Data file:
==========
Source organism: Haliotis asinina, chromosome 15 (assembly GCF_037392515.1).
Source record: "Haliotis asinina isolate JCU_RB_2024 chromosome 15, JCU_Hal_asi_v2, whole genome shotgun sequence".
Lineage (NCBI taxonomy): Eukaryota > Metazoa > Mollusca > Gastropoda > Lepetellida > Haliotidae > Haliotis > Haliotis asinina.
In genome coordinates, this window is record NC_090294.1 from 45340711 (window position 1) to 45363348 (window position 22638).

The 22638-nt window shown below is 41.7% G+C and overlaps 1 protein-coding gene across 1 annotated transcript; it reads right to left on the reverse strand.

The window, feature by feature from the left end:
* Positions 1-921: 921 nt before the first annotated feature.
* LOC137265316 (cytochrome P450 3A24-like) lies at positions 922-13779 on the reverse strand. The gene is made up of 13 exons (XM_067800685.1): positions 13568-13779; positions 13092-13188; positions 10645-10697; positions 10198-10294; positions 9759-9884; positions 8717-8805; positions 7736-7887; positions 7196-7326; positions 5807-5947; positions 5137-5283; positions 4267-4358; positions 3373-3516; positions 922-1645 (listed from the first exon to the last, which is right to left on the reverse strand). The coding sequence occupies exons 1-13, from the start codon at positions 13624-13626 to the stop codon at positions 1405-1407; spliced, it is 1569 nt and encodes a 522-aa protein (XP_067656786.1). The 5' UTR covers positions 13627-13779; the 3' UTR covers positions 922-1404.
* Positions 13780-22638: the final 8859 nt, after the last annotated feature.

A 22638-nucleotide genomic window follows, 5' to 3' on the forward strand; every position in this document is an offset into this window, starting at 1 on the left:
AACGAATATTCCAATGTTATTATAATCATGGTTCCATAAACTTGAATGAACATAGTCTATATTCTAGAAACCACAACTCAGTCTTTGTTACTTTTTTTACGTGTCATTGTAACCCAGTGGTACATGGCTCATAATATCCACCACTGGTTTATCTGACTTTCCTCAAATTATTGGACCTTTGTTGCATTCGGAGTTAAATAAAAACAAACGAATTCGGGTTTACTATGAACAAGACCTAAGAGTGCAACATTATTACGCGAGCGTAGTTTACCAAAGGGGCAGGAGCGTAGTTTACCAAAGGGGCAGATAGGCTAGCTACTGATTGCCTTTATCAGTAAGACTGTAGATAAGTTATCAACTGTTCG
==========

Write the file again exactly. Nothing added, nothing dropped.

Source organism: Haliotis asinina, chromosome 15 (assembly GCF_037392515.1).
Source record: "Haliotis asinina isolate JCU_RB_2024 chromosome 15, JCU_Hal_asi_v2, whole genome shotgun sequence".
Lineage (NCBI taxonomy): Eukaryota > Metazoa > Mollusca > Gastropoda > Lepetellida > Haliotidae > Haliotis > Haliotis asinina.
In genome coordinates, this window is record NC_090294.1 from 45340711 (window position 1) to 45363348 (window position 22638).

The 22638-nt window shown below is 41.7% G+C and overlaps 1 protein-coding gene across 1 annotated transcript; it reads right to left on the reverse strand.

The window, feature by feature from the left end:
* Positions 1-921: 921 nt before the first annotated feature.
* LOC137265316 (cytochrome P450 3A24-like) lies at positions 922-13779 on the reverse strand. The gene is made up of 13 exons (XM_067800685.1): positions 13568-13779; positions 13092-13188; positions 10645-10697; positions 10198-10294; positions 9759-9884; positions 8717-8805; positions 7736-7887; positions 7196-7326; positions 5807-5947; positions 5137-5283; positions 4267-4358; positions 3373-3516; positions 922-1645 (listed from the first exon to the last, which is right to left on the reverse strand). The coding sequence occupies exons 1-13, from the start codon at positions 13624-13626 to the stop codon at positions 1405-1407; spliced, it is 1569 nt and encodes a 522-aa protein (XP_067656786.1). The 5' UTR covers positions 13627-13779; the 3' UTR covers positions 922-1404.
* Positions 13780-22638: the final 8859 nt, after the last annotated feature.

A 22638-nucleotide genomic window follows, 5' to 3' on the forward strand; every position in this document is an offset into this window, starting at 1 on the left:
AACGAATATTCCAATGTTATTATAATCATGGTTCCATAAACTTGAATGAACATAGTCTATATTCTAGAAACCACAACTCAGTCTTTGTTACTTTTTTTACGTGTCATTGTAACCCAGTGGTACATGGCTCATAATATCCACCACTGGTTTATCTGACTTTCCTCAAATTATTGGACCTTTGTTGCATTCGGAGTTAAATAAAAACAAACGAATTCGGGTTTACTATGAACAAGACCTAAGAGTGCAACATTATTACGCGAGCGTAGTTTACCAAAGGGGCAGGAGCGTAGTTTACCAAAGGGGCAGATAGGCTAGCTACTGATTGCCTTTATCAGTAAGACTGTAGATAAGTTATCAACTGTTCG